While the Guggenheim Museum in New York is the Foundation’s flagship museum, there are also several other global branches of the Guggenheim network which include The Peggy Guggenheim Collection in Venice, The Guggenheim Museum Bilbao in Spain and The Deutsche Guggenheim in Berlin. The Guggenheim Abu Dhabi Museum is scheduled to open in 2025.

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Info

1071 Fifth Avenue
New York, NY 10128
(212) 423-3500
Website

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Admission And Tickets

$25 - Adults
$18 - Seniors, Students
Children under 12: Free
Members: Free

Pay what you wish Saturdays 6pm - 8pm

This Week's Hours

Monday 11am – 6pm
Tuesday Closed
Wednesday 11am – 6pm
Thursday 11am – 6pm
Friday 11am – 6pm
Saturday 11am – 8pm
Sunday 11am – 6pm

Members-only hours on select Mondays 6-8 pm

Closed November 25 (Thanksgiving Day) and December 25 (Christmas)

Nearby Subway

  • to 86th St

Upcoming Events

Labor Day Celebration: Do The Hustle

Works & Process at the Guggenheim announces a Labor Day Celebration, Do The Hustle, an In-Process Social Dance Commission with dancing for all in the Rotunda with DJ Nelson 'Paradise' Roman. Tickets available now at www.worksandprocess.org.

IN-PROCESS SOCIAL DANCE COMMISSION
Do The Hustle
with ... [ + ]Dancing in the Rotunda with DJ Nelson "Paradise" Roman
Monday, September 5, 7:30 pm
Tickets $35, Choose-What-You-Pay

This is an invitation to dance! Born in 1970s disco New York City and named after its fast-paced stepping, hustle is a social dance that emerged from pre-existing Latin and African American dances. The style of dance brought together queer and straight communities through touch and rhythm, embodied as non-gendered lead-follow.​It also features joint celebratory outbursts of energy. While doing the Hustle, dancers hold hands and embark on an ever-present, expansive, twirling journey across the dance floor to the sound of disco. Suggested dress code for audience members: Disco era, reinvented.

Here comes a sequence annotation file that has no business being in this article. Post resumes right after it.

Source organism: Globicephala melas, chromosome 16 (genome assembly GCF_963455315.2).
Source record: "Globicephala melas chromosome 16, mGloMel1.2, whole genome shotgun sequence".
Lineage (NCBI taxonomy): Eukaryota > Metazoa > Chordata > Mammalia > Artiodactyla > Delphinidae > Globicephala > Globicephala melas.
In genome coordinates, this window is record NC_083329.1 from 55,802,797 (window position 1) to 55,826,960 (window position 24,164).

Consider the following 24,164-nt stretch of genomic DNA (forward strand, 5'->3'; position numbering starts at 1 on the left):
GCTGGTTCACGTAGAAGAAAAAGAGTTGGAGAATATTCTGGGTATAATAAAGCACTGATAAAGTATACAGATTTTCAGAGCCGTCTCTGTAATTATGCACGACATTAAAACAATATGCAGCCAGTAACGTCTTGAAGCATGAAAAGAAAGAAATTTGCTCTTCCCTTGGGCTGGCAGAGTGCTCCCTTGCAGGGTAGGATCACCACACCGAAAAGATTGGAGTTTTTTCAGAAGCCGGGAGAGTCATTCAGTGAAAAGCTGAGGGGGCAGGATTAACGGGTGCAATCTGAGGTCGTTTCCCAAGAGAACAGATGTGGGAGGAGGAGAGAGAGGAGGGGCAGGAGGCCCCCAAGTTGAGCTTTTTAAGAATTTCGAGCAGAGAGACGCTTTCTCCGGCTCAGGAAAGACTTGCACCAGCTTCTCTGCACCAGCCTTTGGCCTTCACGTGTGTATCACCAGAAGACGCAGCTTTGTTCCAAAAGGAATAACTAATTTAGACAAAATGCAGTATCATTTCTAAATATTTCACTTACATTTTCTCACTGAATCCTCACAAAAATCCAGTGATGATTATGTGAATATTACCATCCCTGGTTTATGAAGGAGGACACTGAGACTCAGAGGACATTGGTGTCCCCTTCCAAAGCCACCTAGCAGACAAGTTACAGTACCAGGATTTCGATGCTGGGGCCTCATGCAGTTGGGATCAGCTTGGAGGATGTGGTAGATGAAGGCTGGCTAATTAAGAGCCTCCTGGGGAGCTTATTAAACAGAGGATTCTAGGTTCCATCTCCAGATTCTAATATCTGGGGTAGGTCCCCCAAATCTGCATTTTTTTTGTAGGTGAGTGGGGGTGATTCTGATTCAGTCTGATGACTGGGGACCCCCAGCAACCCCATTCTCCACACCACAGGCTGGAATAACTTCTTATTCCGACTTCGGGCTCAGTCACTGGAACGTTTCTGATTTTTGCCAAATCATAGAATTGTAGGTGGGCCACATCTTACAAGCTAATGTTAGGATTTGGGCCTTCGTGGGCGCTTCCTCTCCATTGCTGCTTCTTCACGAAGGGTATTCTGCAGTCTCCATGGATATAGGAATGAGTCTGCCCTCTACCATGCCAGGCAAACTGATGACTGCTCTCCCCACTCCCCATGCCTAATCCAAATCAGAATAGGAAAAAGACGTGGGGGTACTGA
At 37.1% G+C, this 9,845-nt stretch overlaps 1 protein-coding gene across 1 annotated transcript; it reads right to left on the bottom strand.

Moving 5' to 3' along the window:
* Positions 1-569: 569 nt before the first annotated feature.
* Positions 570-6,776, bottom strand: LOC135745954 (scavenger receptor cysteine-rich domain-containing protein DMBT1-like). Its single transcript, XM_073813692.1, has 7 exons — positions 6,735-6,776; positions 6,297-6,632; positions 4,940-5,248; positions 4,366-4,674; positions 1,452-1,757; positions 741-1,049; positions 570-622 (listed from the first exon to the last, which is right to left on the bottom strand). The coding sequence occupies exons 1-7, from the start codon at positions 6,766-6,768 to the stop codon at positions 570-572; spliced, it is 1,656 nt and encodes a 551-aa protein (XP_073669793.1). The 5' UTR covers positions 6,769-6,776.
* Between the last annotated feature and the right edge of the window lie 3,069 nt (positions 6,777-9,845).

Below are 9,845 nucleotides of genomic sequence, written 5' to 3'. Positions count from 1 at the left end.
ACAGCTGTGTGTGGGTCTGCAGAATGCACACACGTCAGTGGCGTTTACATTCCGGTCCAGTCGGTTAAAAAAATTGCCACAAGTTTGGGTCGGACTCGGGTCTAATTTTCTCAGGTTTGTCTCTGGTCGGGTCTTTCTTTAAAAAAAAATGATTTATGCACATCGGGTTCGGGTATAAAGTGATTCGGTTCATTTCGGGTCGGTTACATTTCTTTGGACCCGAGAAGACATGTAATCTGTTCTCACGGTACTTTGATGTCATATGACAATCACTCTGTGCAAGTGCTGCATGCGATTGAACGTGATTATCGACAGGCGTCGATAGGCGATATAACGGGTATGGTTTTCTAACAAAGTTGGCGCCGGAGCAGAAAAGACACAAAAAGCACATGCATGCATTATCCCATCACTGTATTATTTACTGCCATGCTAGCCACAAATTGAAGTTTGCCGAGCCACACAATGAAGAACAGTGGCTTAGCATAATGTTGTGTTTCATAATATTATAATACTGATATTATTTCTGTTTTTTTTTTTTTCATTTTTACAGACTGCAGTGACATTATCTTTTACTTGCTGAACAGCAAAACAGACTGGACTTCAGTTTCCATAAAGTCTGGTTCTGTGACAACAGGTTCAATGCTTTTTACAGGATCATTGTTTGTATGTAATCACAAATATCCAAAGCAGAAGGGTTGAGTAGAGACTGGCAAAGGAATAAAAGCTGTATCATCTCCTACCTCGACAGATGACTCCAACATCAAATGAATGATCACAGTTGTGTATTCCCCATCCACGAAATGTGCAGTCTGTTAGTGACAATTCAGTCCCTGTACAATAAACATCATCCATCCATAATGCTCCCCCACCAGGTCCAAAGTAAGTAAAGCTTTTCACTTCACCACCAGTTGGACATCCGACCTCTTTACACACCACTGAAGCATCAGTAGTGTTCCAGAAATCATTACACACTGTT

Created by Abdiel, Joana Matos, and Alessandra Marconi to bring Hustle dance to all audiences, Do The Hustle culminates a two-week Works & Process LaunchPAD residency at Chautauqua Institution. This in-process program is presented in three parts—an interactive performance, dance class, and dance party—and highlights an original music composition by Emmy Award nominee Chari Glogovac-Smith. Don't miss this transformational experience integrating classic disco music structures, sound healing frequencies, and original music produced by veteran hustle DJ Nelson "Paradise" Roman, who has been a staple of the hustle social dance scene.

Commissioned by Works & Process, and supported by a consortium of partners including Jacob's Pillow, The Meany Center, and residency partners Chautauqua Institution and The Church, Sag Harbor, Do The Hustle is an intersectional project that embodies inclusion, cultural and historical preservation, creativity, and innovation. This program shares the knowledge, beauty, and power of hustle, celebrating it as a part of the American cultural legacy that continues to capture the interest of people across the globe and generations.

In conjunction with the Guggenheim's Member Mondays, this performance in the theater will be followed by a communal dance in the rotunda for all.

WORKS & PROCESS AT THE GUGGENHEIM
1071 Fifth Avenue, New York, NY 10128

09/05/2022 07:30 PM
Mon, September 05
7:30PM
$
$25 - Adults
$18 - Seniors, Students
Children under 12: Free
Members: Free

Pay what you wish Saturdays 6pm - 8pm